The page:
What are NFTs?

That much to Blockchain and Web 3.0. Now the question remains: How exactly can NFTs be defined in this context? NFT stands for non-fungible token. Another word for token, in this context, is asset or asset value. Simply put, non-fungible tokens are a unique, digital asset that cannot be exchanged with others. And this characteristic is what makes NFTs so unique and special.

Let's use an example: Let's say you run a burger restaurant and create a new burger. Before you add it to your menu, you take a photo of it and turn it into an NFT that you sell online. The person who purchases the NFT is thereby the owner of this unique (virtual) burger.

Like cryptocurrencies, NFTs are based on blockchain technology. A lot of non-fungible tokens are part of the Ethereum blockchain. So you don't pay in euros or dollars, but in the cryptocurrency Ether. Through blockchain, it is possible to trace exactly who is the owner of an NFT. Even if someone creates a copy of your NFT, the counterfeit would have no true value because your asset is the original – which can be proven due to the data stored in blockchain.

Application: from art, to gaming, to hospitality

At the beginning of this article, I already gave some examples of the NFT community. As you may have seen, pretty much anything digital can be a non-fungible token. Art and collectables in the form of trading cards are particularly popular. But NFTs have also caused quite a stir in the gaming industry. For example, a number of game development studios have recognized the opportunity and are offering in-game items as collectables to sell to gamers.

The hospitality industry is starting to join the NFT Trend. In 2023, for example, the world's first NFT restaurant will open in New York, called the Flyfish Club. Those interested will only be allowed in with a membership card, which they can buy as an exclusive NFT. The US hospitality company VCR Group, founded by entrepreneur Gary Vaynerchuck, is responsible for this project. The following statement regarding the NFT idea can be found on the Flyfish Club website:

By utilizing NFTs, Flyfish Club is able to create a loyal, member-community that we can provide special experiences for. NFT's create new modernistic financial models, which will allow Flyfish Club to deliver an exceptional and sustainable product for years to come.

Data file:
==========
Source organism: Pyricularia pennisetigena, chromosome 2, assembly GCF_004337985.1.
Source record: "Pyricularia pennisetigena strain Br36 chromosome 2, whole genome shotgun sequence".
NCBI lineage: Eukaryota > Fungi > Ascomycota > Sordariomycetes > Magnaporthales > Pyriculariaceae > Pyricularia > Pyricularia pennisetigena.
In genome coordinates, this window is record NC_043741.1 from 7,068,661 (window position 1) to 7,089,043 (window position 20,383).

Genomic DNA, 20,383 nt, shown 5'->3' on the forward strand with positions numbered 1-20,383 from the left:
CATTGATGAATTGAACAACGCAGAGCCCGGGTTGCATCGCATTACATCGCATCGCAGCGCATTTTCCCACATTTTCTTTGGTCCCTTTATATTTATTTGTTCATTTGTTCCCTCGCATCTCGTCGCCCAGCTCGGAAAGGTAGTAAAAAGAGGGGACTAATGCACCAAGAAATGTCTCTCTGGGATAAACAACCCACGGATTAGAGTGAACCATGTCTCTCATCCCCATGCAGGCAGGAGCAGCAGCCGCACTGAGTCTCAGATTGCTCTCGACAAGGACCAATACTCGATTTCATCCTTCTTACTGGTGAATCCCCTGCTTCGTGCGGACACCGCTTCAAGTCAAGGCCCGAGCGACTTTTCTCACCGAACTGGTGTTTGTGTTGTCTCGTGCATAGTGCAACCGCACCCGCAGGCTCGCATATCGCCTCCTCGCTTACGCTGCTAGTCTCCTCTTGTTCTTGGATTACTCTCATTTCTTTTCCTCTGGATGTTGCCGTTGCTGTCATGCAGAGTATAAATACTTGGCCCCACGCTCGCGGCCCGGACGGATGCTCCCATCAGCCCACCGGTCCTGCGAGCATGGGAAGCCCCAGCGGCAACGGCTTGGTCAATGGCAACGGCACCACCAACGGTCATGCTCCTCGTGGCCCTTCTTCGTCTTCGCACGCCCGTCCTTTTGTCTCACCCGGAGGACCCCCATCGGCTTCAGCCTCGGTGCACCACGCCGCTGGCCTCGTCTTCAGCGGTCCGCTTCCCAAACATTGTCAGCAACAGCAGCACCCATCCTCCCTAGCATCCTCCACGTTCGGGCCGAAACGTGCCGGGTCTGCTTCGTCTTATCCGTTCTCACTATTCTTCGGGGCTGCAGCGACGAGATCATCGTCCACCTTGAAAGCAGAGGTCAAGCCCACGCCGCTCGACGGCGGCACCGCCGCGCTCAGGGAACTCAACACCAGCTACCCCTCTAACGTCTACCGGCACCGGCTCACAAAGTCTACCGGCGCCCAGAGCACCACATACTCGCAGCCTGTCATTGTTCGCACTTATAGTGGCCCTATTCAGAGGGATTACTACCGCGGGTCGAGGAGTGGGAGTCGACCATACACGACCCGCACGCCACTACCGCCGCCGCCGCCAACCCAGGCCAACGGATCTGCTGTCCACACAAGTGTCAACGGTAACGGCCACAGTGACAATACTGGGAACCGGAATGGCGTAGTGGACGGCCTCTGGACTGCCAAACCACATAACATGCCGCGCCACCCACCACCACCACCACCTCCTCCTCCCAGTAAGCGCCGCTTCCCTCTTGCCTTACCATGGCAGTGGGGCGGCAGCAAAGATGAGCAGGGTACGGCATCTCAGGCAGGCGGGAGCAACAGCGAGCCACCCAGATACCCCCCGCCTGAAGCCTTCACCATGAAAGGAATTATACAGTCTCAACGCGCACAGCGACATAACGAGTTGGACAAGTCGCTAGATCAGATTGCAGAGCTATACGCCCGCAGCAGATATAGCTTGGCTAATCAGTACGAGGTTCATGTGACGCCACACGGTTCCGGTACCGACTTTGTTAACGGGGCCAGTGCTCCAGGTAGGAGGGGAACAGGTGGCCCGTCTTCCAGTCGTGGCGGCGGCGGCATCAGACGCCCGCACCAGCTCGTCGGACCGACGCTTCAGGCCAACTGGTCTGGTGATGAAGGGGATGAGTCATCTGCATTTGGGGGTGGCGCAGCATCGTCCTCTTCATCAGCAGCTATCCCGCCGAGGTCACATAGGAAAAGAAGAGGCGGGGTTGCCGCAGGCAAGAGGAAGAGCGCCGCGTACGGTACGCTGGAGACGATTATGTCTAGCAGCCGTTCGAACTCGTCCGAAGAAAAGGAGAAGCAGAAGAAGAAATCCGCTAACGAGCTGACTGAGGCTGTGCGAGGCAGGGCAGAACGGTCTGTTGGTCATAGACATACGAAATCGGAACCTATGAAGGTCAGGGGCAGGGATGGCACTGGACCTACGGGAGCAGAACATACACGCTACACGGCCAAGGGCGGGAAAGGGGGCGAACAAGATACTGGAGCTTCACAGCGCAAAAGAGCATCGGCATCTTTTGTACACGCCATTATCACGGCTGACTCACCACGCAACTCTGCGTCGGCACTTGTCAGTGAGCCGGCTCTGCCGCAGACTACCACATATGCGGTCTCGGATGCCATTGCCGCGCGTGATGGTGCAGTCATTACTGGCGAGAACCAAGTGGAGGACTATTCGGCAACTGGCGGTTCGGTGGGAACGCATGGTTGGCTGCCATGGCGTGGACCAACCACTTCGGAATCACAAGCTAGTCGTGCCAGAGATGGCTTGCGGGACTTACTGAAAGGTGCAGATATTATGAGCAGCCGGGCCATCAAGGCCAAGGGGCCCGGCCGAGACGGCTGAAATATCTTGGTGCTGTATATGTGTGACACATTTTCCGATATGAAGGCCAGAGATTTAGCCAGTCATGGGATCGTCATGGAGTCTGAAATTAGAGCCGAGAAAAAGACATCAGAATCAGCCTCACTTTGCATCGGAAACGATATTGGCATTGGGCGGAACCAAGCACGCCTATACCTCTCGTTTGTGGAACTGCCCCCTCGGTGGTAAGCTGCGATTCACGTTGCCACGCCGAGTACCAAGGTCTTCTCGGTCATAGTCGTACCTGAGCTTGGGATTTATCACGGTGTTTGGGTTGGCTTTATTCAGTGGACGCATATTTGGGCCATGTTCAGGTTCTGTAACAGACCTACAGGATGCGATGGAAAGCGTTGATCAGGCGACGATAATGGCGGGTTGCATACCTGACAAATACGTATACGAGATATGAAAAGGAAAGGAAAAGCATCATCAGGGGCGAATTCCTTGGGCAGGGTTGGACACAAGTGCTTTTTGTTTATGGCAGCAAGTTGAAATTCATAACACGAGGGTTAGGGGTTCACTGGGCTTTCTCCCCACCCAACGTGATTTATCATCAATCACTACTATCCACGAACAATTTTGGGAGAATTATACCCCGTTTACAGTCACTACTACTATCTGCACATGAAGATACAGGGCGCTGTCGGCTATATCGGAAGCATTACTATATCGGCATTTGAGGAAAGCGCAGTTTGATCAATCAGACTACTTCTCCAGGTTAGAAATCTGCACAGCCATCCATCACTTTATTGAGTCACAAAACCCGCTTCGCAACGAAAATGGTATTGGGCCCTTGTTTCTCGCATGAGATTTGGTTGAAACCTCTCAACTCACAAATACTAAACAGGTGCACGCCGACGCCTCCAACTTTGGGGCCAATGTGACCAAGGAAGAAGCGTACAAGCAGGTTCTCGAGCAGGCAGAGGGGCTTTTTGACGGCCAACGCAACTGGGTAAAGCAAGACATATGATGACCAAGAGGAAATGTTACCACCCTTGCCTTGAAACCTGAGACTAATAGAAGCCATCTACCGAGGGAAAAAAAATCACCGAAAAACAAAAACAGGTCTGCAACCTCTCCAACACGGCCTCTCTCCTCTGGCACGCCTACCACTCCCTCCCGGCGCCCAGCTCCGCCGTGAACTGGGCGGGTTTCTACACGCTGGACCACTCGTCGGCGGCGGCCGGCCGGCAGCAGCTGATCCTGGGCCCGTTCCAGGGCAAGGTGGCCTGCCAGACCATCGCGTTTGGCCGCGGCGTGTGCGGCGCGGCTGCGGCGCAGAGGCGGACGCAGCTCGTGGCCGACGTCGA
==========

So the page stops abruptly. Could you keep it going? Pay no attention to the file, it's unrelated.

People interested can choose between two types of memberships: Flyfish and Flyfish Omakase. The former includes access to the cocktail lounge, seafood restaurant and private events. The membership cost is 2.5 Ether – the equivalent of about $8700. With Flyfish Omakase, the premium membership, members have access to the Omasake room – an exclusive and private dining room – in addition to the Flyfish services. This is available for 4.25 Ether or about $14,942.

Sell fine-dining dishes as NFTs in the restaurant industry.

However, Flyfish Club is not the first culinary concept to incorporate NFTs and blockchain into its business model. The Crypto Street Restaurant that opened up in Clearwater Beach, Florida at the end of 2021 is another example. Not only are the decorations, food and beverages designed around the crypto theme, but cryptocurrencies are also accepted as a means of payment.

Hospitality and NFTs: Ready for the future!

Non-fungible tokens, and their application in the hospitality industry, are about much more than exclusive restaurant memberships and crypto-inspired interior design. For example, in February 2022, there was a virtual summit hosted by US food tech company, The Spoon. On the subject of Food Metaverse and NFT, a series of presentations took place, in which experts talked about the future of the food industry in connection to crypto, Web 3.0 & Co. The potential is enormous. However, you will find out which specific possibilities were presented and discussed, and how they could change the entire food industry in the second part of this article series.

What do you think? Is the topic of NFTs in the food service industry merely hype that will soon fade away, or a model that is fit for the future? I, for one, am very curious to see what else will emerge in this area and how the hospitality industry can fully exploit the potential that lies beneath it.